Sean and I are back from our amazing trip to the Mediterranean. So many inspiring images to share with you.
The one recurring image which I come back to is the neoclassical hall at the Museo Canova in Possagno, Italy. Picture a small Alpine town in the foot hills of the Dolomite Mountains, one and a half hours outside of Venice, arrived at by traveling down winding country lanes, past farmers at work in their fields, with the wheat blowing in the gentle breeze. By the time you get to Possagno, the architecture has changed and is more reminiscent of what one finds in Austria.
And then entering this small museum, at the birthplace of Canova, you realize the great history of art and architecture reach even this remote corner of Italy. The humble entrance by Carlo Scarpa does not prepare you for the great hall: the coffered ceiling, light and that floor! Using the floor plane as the source for decoration is repeated throughout Venice, especially in the work of Palladio.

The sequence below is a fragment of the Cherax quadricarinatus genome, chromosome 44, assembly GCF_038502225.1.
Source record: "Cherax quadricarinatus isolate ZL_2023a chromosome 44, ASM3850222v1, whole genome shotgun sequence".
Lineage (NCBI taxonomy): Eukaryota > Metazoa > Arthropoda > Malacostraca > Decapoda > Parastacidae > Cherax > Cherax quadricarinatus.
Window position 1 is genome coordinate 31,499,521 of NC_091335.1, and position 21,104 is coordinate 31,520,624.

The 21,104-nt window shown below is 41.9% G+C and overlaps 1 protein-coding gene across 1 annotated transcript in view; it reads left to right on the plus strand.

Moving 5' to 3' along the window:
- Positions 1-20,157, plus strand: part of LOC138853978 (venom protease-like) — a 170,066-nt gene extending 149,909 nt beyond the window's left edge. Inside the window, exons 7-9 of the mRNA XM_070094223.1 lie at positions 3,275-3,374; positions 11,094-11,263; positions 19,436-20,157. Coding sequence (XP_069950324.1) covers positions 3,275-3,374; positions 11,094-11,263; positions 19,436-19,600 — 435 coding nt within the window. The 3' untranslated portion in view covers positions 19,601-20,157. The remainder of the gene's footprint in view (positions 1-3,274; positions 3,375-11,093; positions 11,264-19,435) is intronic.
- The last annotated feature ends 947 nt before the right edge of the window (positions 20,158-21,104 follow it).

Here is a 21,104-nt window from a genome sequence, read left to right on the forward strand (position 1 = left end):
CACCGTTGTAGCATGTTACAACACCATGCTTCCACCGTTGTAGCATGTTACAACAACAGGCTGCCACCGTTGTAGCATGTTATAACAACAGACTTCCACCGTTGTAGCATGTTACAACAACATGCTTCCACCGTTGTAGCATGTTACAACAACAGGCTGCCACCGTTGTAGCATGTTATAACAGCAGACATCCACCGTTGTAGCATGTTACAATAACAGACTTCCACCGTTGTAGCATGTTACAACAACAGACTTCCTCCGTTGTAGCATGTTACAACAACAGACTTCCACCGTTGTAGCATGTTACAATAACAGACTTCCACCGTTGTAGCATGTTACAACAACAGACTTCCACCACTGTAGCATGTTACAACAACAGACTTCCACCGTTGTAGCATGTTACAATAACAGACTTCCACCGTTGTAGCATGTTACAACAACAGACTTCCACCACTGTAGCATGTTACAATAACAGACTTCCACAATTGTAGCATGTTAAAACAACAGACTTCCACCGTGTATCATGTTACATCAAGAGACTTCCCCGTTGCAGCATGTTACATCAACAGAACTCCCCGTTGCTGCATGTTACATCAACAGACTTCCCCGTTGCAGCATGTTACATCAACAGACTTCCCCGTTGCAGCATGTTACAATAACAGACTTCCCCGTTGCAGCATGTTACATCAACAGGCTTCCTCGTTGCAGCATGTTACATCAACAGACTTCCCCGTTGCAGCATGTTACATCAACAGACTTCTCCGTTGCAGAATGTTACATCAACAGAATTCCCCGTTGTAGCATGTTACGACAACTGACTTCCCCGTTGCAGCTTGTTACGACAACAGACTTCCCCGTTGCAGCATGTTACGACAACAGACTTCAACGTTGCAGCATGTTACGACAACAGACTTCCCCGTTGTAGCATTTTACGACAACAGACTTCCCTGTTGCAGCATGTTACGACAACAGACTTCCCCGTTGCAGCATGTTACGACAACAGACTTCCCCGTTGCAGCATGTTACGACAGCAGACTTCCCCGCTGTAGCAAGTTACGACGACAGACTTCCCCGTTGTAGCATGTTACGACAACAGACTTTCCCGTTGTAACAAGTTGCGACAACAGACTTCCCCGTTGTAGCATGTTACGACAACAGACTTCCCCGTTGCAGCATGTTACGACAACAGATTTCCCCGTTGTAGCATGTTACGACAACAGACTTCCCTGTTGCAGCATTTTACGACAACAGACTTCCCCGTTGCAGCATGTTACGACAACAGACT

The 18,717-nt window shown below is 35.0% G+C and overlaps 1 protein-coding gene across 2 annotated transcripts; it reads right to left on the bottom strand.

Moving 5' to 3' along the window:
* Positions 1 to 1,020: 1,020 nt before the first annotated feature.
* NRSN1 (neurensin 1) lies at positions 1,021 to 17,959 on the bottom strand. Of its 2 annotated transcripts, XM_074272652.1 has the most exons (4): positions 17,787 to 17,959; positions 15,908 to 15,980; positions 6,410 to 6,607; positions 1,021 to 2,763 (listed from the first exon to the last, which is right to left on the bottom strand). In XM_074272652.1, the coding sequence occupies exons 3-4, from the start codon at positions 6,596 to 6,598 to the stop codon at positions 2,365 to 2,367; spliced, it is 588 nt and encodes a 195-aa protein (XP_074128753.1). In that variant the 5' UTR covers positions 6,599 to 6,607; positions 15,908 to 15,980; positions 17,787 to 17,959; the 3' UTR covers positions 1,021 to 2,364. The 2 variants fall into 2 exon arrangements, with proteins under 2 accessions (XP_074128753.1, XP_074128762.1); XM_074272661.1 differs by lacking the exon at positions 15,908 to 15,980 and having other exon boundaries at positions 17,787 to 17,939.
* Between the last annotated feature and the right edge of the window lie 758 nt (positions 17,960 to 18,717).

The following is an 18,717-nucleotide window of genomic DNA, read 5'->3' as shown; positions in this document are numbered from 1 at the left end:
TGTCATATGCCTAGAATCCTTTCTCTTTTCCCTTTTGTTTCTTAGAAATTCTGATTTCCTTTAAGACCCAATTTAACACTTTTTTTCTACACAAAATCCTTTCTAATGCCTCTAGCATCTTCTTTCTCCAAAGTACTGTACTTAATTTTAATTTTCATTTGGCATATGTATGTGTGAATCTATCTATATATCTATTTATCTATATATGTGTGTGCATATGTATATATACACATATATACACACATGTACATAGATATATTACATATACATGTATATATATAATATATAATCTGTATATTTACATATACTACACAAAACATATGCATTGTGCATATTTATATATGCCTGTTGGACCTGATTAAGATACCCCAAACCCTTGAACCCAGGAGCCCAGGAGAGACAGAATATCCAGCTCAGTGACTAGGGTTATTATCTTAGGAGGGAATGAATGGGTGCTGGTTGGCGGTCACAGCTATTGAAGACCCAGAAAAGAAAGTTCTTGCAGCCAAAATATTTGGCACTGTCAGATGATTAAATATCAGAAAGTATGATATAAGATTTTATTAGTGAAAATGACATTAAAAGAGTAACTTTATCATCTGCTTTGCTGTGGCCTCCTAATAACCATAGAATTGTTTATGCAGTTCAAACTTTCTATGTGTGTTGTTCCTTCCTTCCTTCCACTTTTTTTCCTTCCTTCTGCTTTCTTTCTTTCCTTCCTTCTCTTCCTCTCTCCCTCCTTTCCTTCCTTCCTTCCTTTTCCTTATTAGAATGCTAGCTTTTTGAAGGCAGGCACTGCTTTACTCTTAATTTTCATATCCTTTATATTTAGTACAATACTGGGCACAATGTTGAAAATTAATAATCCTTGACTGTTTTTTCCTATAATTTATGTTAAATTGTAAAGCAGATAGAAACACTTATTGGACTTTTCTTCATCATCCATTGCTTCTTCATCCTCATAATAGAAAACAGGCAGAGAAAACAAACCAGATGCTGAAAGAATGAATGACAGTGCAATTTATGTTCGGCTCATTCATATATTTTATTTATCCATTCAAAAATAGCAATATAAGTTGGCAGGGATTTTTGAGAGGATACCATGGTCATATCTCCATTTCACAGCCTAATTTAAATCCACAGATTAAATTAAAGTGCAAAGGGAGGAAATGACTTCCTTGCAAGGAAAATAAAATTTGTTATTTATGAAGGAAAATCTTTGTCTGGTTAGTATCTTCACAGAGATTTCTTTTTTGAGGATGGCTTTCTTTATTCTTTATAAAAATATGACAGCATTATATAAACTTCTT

Almost as an afterthought I mention the reason for the trip: we made this journey to view the work by Carlo Scarpa. The building Scarpa designed is beautiful, and expertly detailed. Here use of light in space is masterful. But the neoclassical main hall: that’s what grabbed me! Perhaps because it was so unexpected, after such a beautiful journey, that this space has remained so memorable to me.
David Bjørngaard, June 2014
Snapshot is a Tuesday series of inspiring images — things that interests me now.